The World Junior Championship is a great way for fans to get a look into the future of the NHL as it features players who have already been drafted by NHL squads. How are NHL top picks doing at the World Juniors? Take a read and find out.
The World Junior Championship is packed full of talented players from all over the globe, some of whom have already been drafted by an NHL franchise. Today, let’s take a look at how the top pick from the 2014 NHL Entry Draft from each country participating in the 2015 world junior is performing. The list below is in alphabetical order.
Canada – Sam Reinhart – selected 2nd overall by the Buffalo Sabres
Reinhart has been a part of Canada’s most dominant line alongside Max Domi and Anthony Duclair. The 19-year-old native of North Vancouver, B.C. is one of the hottest players in the world juniors, tied with Sweden’s Oskar Lindblom and William Nylander for the tournament lead in points at nine. Four of his nine points are goals, his plus-minus of 10 leads the tournament and he’s tied for the tournament lead in game-winning goals with two.
It’s safe to say he’s killing it and Buffalo hopes he does more of what he did below in the future:
Czech Republic – Jakub Vrana – selected 13th overall by the Washington Capitals
Vrana had a decent world juniors tournament for his now-ousted Czech squad, earning three points, two of which were goals. The 18-year-old native of Prague was undisciplined at times, making bad decisions with the puck, but he did lead the team in shots on goal with 19. One Czech player who was impressive was David Pastrnak, selected by Boston 25th overall in 2014, so keep an eye out for him in the Bruins farm system.
Denmark – Nikolaj Ehlers – selected 9th overall by the Winnipeg Jets
Denmark was the Cinderella story of the 2015 world juniors, winning their first game at the tournament in 16 tries. They were ousted by Canada Friday, but their spirited effort throughout the tournament was a joy to watch.
Leading the Danes was Ehlers, who along with Columbus Blue Jackets pick Oliver Bjorkstrand, did most of the damage for Denmark.
Ehlers earned four points, one of which was a goal, while ripping 15 shots on net in a consistent performance Jets fans certainly enjoyed watching.
Finland – Julius Honka – selected 14th overall by Dallas Stars
Honka, like the Finns, were a bit of a disappointment at the world juniors. The defending champions were ousted in the quarterfinals by Sweden and the 19-year-old defenseman was penalty-heavy, earning six penalty minutes, while also looking irresponsible in the defensive zone. He did blast 19 shots on net and should make a capable D-man in the NHL after he adds some muscle.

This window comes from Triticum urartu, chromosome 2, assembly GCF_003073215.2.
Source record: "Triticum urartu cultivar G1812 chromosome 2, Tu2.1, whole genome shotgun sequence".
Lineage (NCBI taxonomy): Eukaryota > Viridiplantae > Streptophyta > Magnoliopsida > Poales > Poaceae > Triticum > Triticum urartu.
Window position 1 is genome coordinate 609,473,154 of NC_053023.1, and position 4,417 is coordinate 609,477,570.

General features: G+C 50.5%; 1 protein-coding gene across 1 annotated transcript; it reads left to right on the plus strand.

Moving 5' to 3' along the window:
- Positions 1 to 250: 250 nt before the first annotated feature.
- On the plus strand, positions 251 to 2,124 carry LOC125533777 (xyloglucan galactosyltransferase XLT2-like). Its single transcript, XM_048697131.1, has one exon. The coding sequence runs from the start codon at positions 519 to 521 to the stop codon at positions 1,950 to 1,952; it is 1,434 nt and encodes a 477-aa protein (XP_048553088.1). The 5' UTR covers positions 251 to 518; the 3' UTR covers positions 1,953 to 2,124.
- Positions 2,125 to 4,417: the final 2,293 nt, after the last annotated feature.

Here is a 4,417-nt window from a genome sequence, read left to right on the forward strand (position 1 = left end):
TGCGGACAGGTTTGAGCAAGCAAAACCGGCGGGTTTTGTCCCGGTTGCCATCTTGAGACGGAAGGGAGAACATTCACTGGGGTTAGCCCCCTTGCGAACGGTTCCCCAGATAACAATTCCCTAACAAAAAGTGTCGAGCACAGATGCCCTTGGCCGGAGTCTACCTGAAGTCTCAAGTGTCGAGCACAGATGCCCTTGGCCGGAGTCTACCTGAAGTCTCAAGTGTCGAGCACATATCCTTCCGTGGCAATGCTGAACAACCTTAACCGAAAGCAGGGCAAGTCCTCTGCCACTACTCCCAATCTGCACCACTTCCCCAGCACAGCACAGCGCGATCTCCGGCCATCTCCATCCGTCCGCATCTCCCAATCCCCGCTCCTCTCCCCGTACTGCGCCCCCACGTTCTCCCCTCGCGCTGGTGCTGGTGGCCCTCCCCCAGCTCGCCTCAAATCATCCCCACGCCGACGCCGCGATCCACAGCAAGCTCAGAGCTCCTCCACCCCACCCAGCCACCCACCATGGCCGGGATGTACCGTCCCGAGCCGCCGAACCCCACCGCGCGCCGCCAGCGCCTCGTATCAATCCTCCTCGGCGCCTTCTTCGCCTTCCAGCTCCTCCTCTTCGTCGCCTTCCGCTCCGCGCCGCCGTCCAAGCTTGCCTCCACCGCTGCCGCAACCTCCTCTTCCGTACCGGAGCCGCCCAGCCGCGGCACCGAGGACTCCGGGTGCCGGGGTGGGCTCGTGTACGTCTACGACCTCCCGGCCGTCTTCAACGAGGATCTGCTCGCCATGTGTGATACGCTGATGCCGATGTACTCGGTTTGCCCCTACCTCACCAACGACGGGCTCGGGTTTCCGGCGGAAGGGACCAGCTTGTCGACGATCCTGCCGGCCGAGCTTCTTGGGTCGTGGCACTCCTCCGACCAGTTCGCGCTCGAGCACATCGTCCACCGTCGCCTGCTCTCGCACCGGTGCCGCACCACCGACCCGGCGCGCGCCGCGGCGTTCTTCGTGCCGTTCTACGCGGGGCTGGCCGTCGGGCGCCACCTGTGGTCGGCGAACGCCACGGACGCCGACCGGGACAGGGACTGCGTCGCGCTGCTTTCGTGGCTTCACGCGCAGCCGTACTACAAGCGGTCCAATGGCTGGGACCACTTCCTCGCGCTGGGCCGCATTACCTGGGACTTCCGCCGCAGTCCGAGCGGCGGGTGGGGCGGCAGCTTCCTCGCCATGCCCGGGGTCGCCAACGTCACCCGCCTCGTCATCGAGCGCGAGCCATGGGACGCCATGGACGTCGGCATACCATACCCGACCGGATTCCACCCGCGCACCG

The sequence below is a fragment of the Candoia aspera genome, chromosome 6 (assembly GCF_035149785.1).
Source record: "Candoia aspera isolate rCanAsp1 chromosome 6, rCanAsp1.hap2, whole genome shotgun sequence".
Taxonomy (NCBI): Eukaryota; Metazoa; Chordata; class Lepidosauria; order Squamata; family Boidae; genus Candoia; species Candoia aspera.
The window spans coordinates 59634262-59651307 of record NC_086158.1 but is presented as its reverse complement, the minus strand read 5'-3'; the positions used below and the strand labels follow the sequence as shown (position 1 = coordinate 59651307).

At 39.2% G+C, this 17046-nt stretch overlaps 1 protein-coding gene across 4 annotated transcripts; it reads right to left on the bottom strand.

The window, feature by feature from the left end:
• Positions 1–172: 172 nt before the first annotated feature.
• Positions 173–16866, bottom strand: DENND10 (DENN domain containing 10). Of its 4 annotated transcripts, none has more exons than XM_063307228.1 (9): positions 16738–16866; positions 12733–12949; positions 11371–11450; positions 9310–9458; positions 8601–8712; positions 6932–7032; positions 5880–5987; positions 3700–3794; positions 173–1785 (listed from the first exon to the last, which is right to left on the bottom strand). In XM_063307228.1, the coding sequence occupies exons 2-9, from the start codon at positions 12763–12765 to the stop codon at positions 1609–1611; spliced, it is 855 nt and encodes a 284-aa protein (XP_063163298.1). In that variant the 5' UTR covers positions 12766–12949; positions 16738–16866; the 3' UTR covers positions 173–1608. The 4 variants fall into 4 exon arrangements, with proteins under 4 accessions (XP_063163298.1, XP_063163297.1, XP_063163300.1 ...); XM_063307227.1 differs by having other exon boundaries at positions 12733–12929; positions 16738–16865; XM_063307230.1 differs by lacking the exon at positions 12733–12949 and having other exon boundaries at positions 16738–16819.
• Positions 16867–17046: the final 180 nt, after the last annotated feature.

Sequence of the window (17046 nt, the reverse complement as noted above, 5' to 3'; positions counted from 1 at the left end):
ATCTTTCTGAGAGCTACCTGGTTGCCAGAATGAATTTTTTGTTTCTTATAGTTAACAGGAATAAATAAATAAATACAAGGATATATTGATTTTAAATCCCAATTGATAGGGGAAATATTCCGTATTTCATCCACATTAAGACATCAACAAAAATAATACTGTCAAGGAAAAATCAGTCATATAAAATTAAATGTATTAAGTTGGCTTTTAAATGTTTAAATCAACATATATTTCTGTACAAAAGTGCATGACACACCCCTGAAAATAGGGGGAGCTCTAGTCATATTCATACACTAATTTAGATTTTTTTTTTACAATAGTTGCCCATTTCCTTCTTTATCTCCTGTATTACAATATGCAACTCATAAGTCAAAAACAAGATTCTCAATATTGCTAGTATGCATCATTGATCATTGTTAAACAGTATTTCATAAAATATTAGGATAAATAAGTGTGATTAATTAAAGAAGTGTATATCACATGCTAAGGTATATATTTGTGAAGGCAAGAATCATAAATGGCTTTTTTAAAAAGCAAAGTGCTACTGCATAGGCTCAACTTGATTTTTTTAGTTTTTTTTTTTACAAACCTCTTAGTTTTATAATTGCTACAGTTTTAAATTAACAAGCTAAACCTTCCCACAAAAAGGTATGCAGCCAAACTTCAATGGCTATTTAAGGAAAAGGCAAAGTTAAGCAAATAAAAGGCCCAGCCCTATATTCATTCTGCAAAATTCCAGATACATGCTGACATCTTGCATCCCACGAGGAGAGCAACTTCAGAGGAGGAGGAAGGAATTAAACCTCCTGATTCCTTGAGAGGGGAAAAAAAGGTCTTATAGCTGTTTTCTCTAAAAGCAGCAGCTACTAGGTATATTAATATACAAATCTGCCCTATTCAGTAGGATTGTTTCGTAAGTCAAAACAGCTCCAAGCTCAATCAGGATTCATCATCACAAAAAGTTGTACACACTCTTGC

Germany – no player on team was drafted in 2014
If Leon Draisaitl was playing for this German squad, this story and potentially the team’s performance at the world juniors may have read differently. No player on the German squad was drafted by a NHL team in 2014, the team will not be returning to the tournament next season and Draisaitl is expected to be demoted by the Edmonton Oilers this weekend. Not a good weekend for German hockey.
Russia – Nikolai Goldobin – selected 27th overall by the San Jose Sharks
The top Russian player selected in the 2014 draft was Nikita Scherbak, one pick ahead of Goldobin, but Scherbak isn’t on the Russian team at the world juniors, so Goldobin gets the nod for the purpose of this story.
Goldobin has been pretty mediocre for a Russian squad that ousted a tough U.S. team Friday. The forward has three points in the tournament and has been outplayed and out-hustled by opponents at times. His teammate Ivan Barbashev, drafted 33rd by the St. Louis Blues in 2014, has been the real gem on this team so far.
Slovakia – no player on team was drafted in 2014
The top Slovakian player taken in the 2014 draft was goaltender Maximilian Pajpach by the Colorado Avalanche at pick 174 and he isn’t playing at the world juniors. However, honourable mention has to be given to forwards Peter Cehlarik and Martin Reway, who have been the top scorers on a very structured squad, that has surprised many in the tournament.
Cehlarik was drafted by the Bruins 90th overall in 2013, while Reway was taken by the Montreal Canadiens 116th in the same draft.
Sweden – William Nylander – selected 8th overall by Toronto Maple Leafs
What a showcase so far for the son of former NHLer Michael Nylander. The 18-year-old is tied for the tournament lead in points with nine, his team is playing spectacular hockey and looks poised for a bid in the finals and he’s doing it all in front of a Toronto crowd, who are salivating at the youth tossing on Leafs white and blue in the near future and scoring goals like the one below.
The crowds at the Air Canada Centre have even started chants for Nylander on more than one occasion and the youngster seems to be relishing in the spotlight of hockey-crazed Toronto.
Switzerland – Kevin Fiala – selected 11th overall by Nashville Predators
Fiala was easily the best player on the Swiss squad coming into the world juniors, but it was very apparent he was trying to do too much for this team. He racked up 16 penalty minutes and fired 22 shots on net. It was clear that, despite some decent moments, the Swiss were overwhelmed by their opponents. It didn’t help that Fiala lacked patience, which he’ll need to work on if he wants to succeed in the show with the Predators.
USA – Dylan Larkin – selected 15th overall by Detroit Red Wings
All of the talk and hoopla surrounding the U.S. squad was about Jack Eichel, but it was Larkin who was the Americans’ best player in the tournament. The forward had seven points, five of which were goals and he seemed to always be in the right place at the right time.
That’s no fluke. Give credit to his offensive awareness and hockey IQ, which stood out in this tournament and is a perfect fit in Detroit, where brainy players have helped them win championships in the past.